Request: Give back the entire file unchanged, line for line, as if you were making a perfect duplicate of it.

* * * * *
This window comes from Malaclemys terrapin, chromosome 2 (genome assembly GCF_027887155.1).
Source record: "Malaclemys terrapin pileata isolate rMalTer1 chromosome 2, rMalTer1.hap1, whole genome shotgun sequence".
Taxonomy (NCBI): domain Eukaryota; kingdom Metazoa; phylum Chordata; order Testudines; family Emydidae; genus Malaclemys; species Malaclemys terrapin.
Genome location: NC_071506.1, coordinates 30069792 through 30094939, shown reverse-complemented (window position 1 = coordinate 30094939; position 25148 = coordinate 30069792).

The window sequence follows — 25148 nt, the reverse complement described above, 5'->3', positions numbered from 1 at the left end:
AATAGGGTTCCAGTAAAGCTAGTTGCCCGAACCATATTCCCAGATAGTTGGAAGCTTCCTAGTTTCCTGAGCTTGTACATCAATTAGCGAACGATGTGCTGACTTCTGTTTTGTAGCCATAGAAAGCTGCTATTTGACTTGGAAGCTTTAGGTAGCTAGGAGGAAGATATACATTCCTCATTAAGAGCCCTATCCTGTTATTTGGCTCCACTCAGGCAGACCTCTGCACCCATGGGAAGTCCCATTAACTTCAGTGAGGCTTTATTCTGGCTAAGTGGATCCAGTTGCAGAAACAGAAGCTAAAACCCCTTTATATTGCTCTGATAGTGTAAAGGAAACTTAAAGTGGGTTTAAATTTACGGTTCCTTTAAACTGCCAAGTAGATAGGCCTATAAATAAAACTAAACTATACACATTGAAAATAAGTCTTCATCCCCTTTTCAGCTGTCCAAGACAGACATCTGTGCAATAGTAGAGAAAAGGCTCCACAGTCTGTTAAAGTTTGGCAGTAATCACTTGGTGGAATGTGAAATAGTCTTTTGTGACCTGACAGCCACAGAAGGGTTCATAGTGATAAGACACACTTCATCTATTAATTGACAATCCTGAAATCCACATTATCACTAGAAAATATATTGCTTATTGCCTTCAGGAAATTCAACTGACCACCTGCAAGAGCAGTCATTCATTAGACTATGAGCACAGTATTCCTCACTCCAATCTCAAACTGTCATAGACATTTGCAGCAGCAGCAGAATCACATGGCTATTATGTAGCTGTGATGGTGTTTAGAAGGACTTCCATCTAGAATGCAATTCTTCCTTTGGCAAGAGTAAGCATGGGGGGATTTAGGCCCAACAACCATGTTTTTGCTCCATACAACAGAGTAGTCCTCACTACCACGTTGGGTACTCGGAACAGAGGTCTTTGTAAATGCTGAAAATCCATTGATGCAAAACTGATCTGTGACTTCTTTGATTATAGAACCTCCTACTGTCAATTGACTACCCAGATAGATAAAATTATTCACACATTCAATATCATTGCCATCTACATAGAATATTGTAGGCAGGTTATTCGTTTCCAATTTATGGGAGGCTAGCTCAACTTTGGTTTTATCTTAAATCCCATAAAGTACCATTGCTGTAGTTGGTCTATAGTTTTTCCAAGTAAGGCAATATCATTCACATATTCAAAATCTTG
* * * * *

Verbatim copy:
This window comes from Malaclemys terrapin, chromosome 2 (genome assembly GCF_027887155.1).
Source record: "Malaclemys terrapin pileata isolate rMalTer1 chromosome 2, rMalTer1.hap1, whole genome shotgun sequence".
Taxonomy (NCBI): domain Eukaryota; kingdom Metazoa; phylum Chordata; order Testudines; family Emydidae; genus Malaclemys; species Malaclemys terrapin.
Genome location: NC_071506.1, coordinates 30069792 through 30094939, shown reverse-complemented (window position 1 = coordinate 30094939; position 25148 = coordinate 30069792).

The window sequence follows — 25148 nt, the reverse complement described above, 5'->3', positions numbered from 1 at the left end:
AATAGGGTTCCAGTAAAGCTAGTTGCCCGAACCATATTCCCAGATAGTTGGAAGCTTCCTAGTTTCCTGAGCTTGTACATCAATTAGCGAACGATGTGCTGACTTCTGTTTTGTAGCCATAGAAAGCTGCTATTTGACTTGGAAGCTTTAGGTAGCTAGGAGGAAGATATACATTCCTCATTAAGAGCCCTATCCTGTTATTTGGCTCCACTCAGGCAGACCTCTGCACCCATGGGAAGTCCCATTAACTTCAGTGAGGCTTTATTCTGGCTAAGTGGATCCAGTTGCAGAAACAGAAGCTAAAACCCCTTTATATTGCTCTGATAGTGTAAAGGAAACTTAAAGTGGGTTTAAATTTACGGTTCCTTTAAACTGCCAAGTAGATAGGCCTATAAATAAAACTAAACTATACACATTGAAAATAAGTCTTCATCCCCTTTTCAGCTGTCCAAGACAGACATCTGTGCAATAGTAGAGAAAAGGCTCCACAGTCTGTTAAAGTTTGGCAGTAATCACTTGGTGGAATGTGAAATAGTCTTTTGTGACCTGACAGCCACAGAAGGGTTCATAGTGATAAGACACACTTCATCTATTAATTGACAATCCTGAAATCCACATTATCACTAGAAAATATATTGCTTATTGCCTTCAGGAAATTCAACTGACCACCTGCAAGAGCAGTCATTCATTAGACTATGAGCACAGTATTCCTCACTCCAATCTCAAACTGTCATAGACATTTGCAGCAGCAGCAGAATCACATGGCTATTATGTAGCTGTGATGGTGTTTAGAAGGACTTCCATCTAGAATGCAATTCTTCCTTTGGCAAGAGTAAGCATGGGGGGATTTAGGCCCAACAACCATGTTTTTGCTCCATACAACAGAGTAGTCCTCACTACCACGTTGGGTACTCGGAACAGAGGTCTTTGTAAATGCTGAAAATCCATTGATGCAAAACTGATCTGTGACTTCTTTGATTATAGAACCTCCTACTGTCAATTGACTACCCAGATAGATAAAATTATTCACACATTCAATATCATTGCCATCTACATAGAATATTGTAGGCAGGTTATTCGTTTCCAATTTATGGGAGGCTAGCTCAACTTTGGTTTTATCTTAAATCCCATAAAGTACCATTGCTGTAGTTGGTCTATAGTTTTTCCAAGTAAGGCAATATCATTCACATATTCAAAATCTTG